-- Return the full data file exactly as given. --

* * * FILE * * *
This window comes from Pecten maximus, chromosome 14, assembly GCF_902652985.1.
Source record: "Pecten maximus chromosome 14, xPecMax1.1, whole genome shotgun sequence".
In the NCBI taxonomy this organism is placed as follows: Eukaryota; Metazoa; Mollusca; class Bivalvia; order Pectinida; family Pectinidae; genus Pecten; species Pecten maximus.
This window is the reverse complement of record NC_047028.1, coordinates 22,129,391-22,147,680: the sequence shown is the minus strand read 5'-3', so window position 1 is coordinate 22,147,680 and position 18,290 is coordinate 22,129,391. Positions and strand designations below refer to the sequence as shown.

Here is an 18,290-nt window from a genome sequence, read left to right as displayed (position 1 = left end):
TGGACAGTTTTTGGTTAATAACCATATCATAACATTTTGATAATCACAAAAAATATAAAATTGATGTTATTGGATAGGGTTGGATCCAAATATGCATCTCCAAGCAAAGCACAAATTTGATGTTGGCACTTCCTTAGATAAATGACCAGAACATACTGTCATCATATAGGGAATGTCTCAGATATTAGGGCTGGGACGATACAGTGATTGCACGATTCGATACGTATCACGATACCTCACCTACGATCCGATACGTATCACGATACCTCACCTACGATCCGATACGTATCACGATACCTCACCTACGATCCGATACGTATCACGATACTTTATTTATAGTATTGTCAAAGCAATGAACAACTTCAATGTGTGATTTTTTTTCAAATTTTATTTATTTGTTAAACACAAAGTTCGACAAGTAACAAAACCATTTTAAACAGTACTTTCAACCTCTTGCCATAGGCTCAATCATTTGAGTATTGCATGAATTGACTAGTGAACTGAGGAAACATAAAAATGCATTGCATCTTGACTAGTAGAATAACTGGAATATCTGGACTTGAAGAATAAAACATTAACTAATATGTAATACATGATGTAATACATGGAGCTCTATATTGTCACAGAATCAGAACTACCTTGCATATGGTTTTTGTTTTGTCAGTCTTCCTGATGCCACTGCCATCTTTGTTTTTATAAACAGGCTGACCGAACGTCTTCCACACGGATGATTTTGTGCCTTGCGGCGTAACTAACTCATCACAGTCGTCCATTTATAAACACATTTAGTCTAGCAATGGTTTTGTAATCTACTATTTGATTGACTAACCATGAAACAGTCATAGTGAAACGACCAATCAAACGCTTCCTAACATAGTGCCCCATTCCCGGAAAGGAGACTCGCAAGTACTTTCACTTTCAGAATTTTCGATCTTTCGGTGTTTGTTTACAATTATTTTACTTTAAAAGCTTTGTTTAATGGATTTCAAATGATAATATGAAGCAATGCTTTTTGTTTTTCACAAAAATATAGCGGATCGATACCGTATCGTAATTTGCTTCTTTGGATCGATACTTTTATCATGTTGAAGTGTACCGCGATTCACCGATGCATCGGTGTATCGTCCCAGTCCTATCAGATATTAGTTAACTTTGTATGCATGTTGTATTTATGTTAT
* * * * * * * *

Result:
This window comes from Pecten maximus, chromosome 14, assembly GCF_902652985.1.
Source record: "Pecten maximus chromosome 14, xPecMax1.1, whole genome shotgun sequence".
In the NCBI taxonomy this organism is placed as follows: Eukaryota; Metazoa; Mollusca; class Bivalvia; order Pectinida; family Pectinidae; genus Pecten; species Pecten maximus.
This window is the reverse complement of record NC_047028.1, coordinates 22,129,391-22,147,680: the sequence shown is the minus strand read 5'-3', so window position 1 is coordinate 22,147,680 and position 18,290 is coordinate 22,129,391. Positions and strand designations below refer to the sequence as shown.

Here is an 18,290-nt window from a genome sequence, read left to right as displayed (position 1 = left end):
TGGACAGTTTTTGGTTAATAACCATATCATAACATTTTGATAATCACAAAAAATATAAAATTGATGTTATTGGATAGGGTTGGATCCAAATATGCATCTCCAAGCAAAGCACAAATTTGATGTTGGCACTTCCTTAGATAAATGACCAGAACATACTGTCATCATATAGGGAATGTCTCAGATATTAGGGCTGGGACGATACAGTGATTGCACGATTCGATACGTATCACGATACCTCACCTACGATCCGATACGTATCACGATACCTCACCTACGATCCGATACGTATCACGATACCTCACCTACGATCCGATACGTATCACGATACTTTATTTATAGTATTGTCAAAGCAATGAACAACTTCAATGTGTGATTTTTTTTCAAATTTTATTTATTTGTTAAACACAAAGTTCGACAAGTAACAAAACCATTTTAAACAGTACTTTCAACCTCTTGCCATAGGCTCAATCATTTGAGTATTGCATGAATTGACTAGTGAACTGAGGAAACATAAAAATGCATTGCATCTTGACTAGTAGAATAACTGGAATATCTGGACTTGAAGAATAAAACATTAACTAATATGTAATACATGATGTAATACATGGAGCTCTATATTGTCACAGAATCAGAACTACCTTGCATATGGTTTTTGTTTTGTCAGTCTTCCTGATGCCACTGCCATCTTTGTTTTTATAAACAGGCTGACCGAACGTCTTCCACACGGATGATTTTGTGCCTTGCGGCGTAACTAACTCATCACAGTCGTCCATTTATAAACACATTTAGTCTAGCAATGGTTTTGTAATCTACTATTTGATTGACTAACCATGAAACAGTCATAGTGAAACGACCAATCAAACGCTTCCTAACATAGTGCCCCATTCCCGGAAAGGAGACTCGCAAGTACTTTCACTTTCAGAATTTTCGATCTTTCGGTGTTTGTTTACAATTATTTTACTTTAAAAGCTTTGTTTAATGGATTTCAAATGATAATATGAAGCAATGCTTTTTGTTTTTCACAAAAATATAGCGGATCGATACCGTATCGTAATTTGCTTCTTTGGATCGATACTTTTATCATGTTGAAGTGTACCGCGATTCACCGATGCATCGGTGTATCGTCCCAGTCCTATCAGATATTAGTTAACTTTGTATGCATGTTGTATTTATGTTAT